Last Sunday was televisions night, what with the Emmy Awards and all.
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And yet as I watched the funny and jubilant, I couldnt stop thinking about the blank, distant expression of Marine Sergeant Dakota Meyer on 60 Minutes less than an hour before. His feeling of failure at not having saved his fellow soldiers -- whod been ambushed by insurgents -- when he repeatedly risked his life to get to them through enemy fire over the course of a six-hour battle in northeastern Afghanistan. How numb he seemed before the camera after being awarded the Medal of Honor two years after that Sept. 8, 2009 day.
Where does one go from that little slice of hell?
This is not a knock on those excited about winning well-deserved Emmys. I love seeing creatives in their art and celebrating it with each other and their fans. The designer labels. The hokey numbers. All of it.
And Im all about moving on from the horrible things we experience.
But watching this sad young Marine talk about what he perceived as his failed mission was a heart-wrenching prelude to all the glammy glitz. This was a man who was suited up and in harms way to help preserve all that we so often take for granted building our careers, honing our gifts, getting a pat on the back from our peers, having a night on the town.
I know theres nothing new about this line of thinking, this idea that seeing real-life stories like Meyers could spark gratitude and renewed energy in us, but can we really be reminded enough?
Today, right now, this is fresh for somebody. And they will sit up straighter, try harder or have someones back because they read it. Its why I coach. Its why I write. For one client, one reader, one person at a time to stop and say, Hmmmm, I can do this or If this guy can go through a gauntlet of 100-150 enemy fighters, I can probably manage to get this report finished and delivered on time.
For goodness sake, when I was Meyers age, I was focused on going to the mall, ladies night and Club Med. I dont need to diminish myself or what Ive done or what I do now by comparing all my choices to what a brave soldier has done, but it can certainly give me a shot of perspective. Those of us who dont have a direct stake in a loved one on the battlefield could at least do that, couldnt we?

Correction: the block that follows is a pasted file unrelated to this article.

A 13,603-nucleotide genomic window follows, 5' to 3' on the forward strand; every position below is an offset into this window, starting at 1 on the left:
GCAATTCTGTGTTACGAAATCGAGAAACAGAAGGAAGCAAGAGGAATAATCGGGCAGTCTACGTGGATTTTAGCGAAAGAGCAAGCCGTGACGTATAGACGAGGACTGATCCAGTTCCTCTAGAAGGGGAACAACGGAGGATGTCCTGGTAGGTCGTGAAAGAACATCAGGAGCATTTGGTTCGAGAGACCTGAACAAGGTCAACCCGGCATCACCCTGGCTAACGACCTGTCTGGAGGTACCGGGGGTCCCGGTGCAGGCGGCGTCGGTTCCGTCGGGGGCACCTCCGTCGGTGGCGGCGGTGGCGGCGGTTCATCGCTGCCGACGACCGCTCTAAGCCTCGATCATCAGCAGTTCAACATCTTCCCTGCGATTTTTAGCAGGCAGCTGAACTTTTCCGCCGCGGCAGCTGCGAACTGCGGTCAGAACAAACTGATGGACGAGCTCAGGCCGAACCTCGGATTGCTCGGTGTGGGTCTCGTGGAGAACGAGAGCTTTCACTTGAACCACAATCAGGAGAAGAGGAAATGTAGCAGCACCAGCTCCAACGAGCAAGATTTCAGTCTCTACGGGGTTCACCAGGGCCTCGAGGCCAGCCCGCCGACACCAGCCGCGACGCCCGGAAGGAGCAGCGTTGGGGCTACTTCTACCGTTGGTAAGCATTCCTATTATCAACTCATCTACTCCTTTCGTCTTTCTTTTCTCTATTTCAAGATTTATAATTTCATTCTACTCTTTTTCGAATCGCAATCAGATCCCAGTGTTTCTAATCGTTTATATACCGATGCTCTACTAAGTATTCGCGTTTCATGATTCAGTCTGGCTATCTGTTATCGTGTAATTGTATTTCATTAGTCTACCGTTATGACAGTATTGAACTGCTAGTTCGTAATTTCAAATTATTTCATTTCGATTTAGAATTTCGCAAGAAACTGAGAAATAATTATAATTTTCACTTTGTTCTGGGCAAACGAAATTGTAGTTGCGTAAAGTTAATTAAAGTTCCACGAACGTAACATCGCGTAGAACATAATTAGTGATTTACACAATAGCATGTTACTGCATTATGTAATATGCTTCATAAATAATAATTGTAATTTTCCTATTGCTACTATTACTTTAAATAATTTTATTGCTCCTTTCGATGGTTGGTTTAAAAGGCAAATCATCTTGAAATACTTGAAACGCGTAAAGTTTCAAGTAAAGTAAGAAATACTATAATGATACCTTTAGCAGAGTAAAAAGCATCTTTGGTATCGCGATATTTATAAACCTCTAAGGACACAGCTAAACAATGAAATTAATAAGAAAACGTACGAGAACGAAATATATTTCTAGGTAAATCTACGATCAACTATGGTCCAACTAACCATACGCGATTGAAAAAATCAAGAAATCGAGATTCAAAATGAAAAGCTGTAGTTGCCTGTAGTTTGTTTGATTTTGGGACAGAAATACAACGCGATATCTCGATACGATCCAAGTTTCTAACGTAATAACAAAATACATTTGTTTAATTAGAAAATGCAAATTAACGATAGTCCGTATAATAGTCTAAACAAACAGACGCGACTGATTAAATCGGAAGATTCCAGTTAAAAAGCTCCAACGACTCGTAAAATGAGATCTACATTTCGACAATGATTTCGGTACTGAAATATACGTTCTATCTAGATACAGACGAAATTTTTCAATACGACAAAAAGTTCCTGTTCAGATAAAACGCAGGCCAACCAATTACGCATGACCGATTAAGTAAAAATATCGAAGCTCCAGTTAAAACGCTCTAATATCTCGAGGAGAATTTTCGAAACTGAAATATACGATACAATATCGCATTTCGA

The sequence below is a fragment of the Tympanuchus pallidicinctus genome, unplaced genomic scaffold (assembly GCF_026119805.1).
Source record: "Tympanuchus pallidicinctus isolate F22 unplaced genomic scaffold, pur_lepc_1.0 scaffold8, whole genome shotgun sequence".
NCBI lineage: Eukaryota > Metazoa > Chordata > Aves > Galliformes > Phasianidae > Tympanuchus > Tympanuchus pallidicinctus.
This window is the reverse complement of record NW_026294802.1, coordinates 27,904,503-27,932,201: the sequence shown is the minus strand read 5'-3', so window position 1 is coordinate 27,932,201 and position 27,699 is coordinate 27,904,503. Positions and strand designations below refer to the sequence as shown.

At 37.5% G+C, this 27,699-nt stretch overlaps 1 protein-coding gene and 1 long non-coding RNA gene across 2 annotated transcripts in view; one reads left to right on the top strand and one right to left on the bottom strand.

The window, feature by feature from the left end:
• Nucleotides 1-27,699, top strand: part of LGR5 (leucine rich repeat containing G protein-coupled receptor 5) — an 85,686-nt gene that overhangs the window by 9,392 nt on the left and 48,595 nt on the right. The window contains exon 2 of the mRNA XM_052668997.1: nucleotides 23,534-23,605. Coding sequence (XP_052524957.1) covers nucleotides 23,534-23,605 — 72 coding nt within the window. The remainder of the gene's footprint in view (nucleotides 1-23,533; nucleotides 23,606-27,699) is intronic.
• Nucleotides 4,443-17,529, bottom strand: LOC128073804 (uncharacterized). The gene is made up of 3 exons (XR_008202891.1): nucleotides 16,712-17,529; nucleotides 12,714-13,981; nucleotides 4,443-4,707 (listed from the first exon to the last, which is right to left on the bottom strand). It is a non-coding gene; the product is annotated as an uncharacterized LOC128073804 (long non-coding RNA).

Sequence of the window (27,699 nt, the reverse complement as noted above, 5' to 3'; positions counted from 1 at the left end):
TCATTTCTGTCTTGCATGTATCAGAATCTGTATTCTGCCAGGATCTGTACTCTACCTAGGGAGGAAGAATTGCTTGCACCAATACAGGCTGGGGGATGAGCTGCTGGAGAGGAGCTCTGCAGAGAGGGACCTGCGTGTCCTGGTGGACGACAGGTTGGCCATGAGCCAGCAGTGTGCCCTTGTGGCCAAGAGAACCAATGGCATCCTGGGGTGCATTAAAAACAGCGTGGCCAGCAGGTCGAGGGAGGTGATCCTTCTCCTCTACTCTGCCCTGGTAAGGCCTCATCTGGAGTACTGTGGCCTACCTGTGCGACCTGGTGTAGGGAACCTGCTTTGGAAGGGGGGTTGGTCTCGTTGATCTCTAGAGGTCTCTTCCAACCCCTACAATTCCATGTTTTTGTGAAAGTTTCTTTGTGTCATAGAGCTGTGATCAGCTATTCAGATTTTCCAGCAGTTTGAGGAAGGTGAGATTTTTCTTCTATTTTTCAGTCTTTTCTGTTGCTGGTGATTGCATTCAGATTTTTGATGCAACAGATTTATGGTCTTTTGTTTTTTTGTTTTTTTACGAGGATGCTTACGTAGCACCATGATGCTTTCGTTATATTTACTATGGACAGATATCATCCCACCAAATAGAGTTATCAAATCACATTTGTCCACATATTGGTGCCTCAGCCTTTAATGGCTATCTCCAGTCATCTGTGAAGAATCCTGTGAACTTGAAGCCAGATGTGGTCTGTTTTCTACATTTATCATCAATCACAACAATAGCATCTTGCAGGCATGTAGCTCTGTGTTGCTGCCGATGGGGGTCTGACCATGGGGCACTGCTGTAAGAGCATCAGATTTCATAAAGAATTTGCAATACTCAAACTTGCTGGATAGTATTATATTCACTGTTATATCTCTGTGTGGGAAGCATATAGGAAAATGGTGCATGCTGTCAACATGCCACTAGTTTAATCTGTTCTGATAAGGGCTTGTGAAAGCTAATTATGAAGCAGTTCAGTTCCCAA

This week, maybe lets find one thing we can do with mindfulness and humility to honor this young man. Its people like him who make it possible for us to discuss earth-shattering topics like whether Jill Zarin will be missed on The Real Housewives of New York or which hopeful singer will get a break on American Idol or The Voice. So maybe theres room in there somewhere for a thoughtful deed or something that goes above and beyond what is expected.
On 60 Minutes, CBS News correspondent David Martin asked Meyer if he felt he was brave that day.
No, I just did my job, a somber Meyer said.
As civilians, when are we called upon for bravery? What does that look like? Getting up in front of a room and giving a presentation? Standing up to a boss who is riding us mercilessly? Sitting someone down to tell them something hard? This week, how about mustering up the courage and doing that one brave thing?
Im not a hero, Meyer said to Martin. Im the furthest thing from a hero. [Heroes] are the men and the women still serving. Those are the heroes.
Again, where can we go with the idea of heroes in the daily grind? What is heroic to us in our everyday lives? Do we have a child in our lives who sees us as a hero? Do we feel we deserve to be looked at in that lofty light? Stand in that space this week.
You either get them out alive or you die trying, Meyer said. If you dont die trying, you didnt try hard enough.
Stunning coming from a man Martin referred to as one of the youngest, lowest ranking Marines on the battlefield and whom President Obama called the best of a generation that has served with distinction through a decade of war. You get the feeling a tormented Meyer is spending a great deal of time thinking of what else he could have done besides put his life in jeopardy over and over again.
Asked by Martin if he thought what he did was extraordinary, Meyer said, If Id brought them out alive, that would have been extraordinary.
So often the extraordinary among us dont know that they are. According to an Associated Press story, Meyer is now working for his cousins construction company in Louisville, Ky., a job he has poured himself into so wholeheartedly that he asked whether the president could call during a lunch break to inform him of the award.
Yeah, nothing extraordinary about him.
So, what about me or you? What might make us extraordinary in life? Or extraordinary at life? While Im firing off questions, what are the Dakota Meyers of the world making possible for us? Yes, freedom. But lets get specific. Tucking our children into a warm bed. Sending back the steak thats a little too rare. Going to the movies with our friends. Beeping the horn at the achingly slow driver in front of us. Falling in love. Winning an Emmy.
Yes, all of that.
Nancy Colasurdo is a practicing life coach and freelance writer. Her Web site is www.nancola.com and you can follow her on Twitter @nancola. Please direct all questions/comments to FOXGamePlan@gmail.com.